Matthews, 57, who joined from utility group Severn Trent, has seen his tenure dominated by the debate over expansion. The airport had plans for a third runway finally approved by Labour in 2009, before they were scrapped the following year by the coalition. Matthews has since overseen a discreetly judged lobbying effort that culminated in the government setting up the Airports Commission, which next year will recommend building additional runways at either Heathrow or Gatwick.
News of Matthewss departure came as Heathrow decided not to fight the cap on landing charges set by the Civil Aviation Authority for the next five years, a ruling the airport had described as a draconian position that could curb investment. Heathrow’s biggest shareholder remains Ferrovial, the Spanish construction firm, although it has cut its stake substantially to a third since it led a consortium that bought BAA in 2006.
The sovereign wealth funds of Qatar, Singapore and China snapped up Ferrovial’s shares controlling a combined shareholding of more than 40%. The remainder is owned by the Canadian pension fund Caisse de dépôt et placement du Québec and the private equity firm Alinda Capital Partners.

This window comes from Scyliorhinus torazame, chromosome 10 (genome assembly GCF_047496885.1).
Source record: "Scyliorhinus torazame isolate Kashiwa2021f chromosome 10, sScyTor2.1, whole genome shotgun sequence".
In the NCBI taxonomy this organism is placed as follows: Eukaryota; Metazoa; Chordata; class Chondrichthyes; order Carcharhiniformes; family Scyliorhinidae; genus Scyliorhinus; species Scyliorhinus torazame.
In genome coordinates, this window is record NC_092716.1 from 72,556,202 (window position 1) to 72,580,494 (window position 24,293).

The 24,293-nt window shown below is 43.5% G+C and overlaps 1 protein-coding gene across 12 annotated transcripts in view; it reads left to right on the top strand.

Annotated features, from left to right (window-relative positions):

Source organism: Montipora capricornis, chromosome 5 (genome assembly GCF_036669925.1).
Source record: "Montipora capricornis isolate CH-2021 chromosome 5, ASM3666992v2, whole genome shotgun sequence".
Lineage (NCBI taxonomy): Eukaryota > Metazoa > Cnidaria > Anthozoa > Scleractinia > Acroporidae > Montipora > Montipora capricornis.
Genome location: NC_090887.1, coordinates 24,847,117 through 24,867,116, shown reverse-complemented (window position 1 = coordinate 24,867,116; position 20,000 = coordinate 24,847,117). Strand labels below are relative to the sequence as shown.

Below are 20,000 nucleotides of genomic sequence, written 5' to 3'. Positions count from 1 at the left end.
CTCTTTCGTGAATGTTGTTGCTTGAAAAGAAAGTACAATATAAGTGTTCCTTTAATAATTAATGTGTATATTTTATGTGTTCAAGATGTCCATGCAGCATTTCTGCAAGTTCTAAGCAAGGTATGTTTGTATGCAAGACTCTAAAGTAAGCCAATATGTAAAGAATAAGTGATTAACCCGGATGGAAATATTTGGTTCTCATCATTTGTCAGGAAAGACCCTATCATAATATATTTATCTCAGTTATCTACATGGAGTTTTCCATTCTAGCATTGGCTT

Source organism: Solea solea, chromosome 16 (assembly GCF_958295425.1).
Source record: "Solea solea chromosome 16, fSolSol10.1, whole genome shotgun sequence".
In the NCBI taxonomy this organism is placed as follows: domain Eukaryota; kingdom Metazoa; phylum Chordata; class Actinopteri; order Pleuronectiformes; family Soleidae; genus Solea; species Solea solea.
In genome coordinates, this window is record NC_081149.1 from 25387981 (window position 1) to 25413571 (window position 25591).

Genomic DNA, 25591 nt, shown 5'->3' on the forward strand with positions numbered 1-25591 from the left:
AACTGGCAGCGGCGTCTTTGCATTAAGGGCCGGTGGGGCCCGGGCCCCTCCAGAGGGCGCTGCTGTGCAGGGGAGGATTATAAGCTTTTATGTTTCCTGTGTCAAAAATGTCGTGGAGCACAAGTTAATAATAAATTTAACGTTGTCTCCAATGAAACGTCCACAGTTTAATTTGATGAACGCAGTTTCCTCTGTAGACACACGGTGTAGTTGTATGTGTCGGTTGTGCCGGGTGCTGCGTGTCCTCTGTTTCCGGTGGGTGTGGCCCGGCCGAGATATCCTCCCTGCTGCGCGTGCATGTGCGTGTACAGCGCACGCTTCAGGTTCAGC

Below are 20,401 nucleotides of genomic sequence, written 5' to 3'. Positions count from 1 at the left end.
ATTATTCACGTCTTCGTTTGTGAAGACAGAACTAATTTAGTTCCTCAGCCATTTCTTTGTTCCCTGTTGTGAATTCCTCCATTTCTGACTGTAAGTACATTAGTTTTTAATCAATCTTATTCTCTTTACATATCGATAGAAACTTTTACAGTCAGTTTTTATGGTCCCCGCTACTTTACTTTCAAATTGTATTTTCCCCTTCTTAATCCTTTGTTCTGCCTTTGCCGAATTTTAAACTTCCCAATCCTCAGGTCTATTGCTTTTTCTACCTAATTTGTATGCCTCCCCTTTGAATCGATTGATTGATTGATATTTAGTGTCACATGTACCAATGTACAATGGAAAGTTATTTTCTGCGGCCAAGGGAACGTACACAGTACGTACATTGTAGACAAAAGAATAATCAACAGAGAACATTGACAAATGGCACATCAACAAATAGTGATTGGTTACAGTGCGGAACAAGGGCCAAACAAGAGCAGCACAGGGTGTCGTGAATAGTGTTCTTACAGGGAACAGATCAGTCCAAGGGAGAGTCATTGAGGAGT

Heathrow claims that its shareholders could be put off investing in expanding and improving the airport after the CAA announced a cut in charges by 1.5% below the rate of inflation each year from 2014-19, to £19.10 per passenger. Airlines including British Airways and Virgin Atlantic, who had complained that charges would remain excessively high and drive up fares, have also accepted the decision for the next five-year period, known as Q6.
In a statement on Tuesday morning, the airport said: “Heathrow has not exercised its right to appeal [against] the CAA’s final Q6 regulatory decision. We understand that other parties have chosen not to appeal [against] the CAA’s decision. We are focused on delivering our business plan for 2014-18 and further improving Heathrow for passengers.”
Challenges facing the new chief executive
1 Build a new runway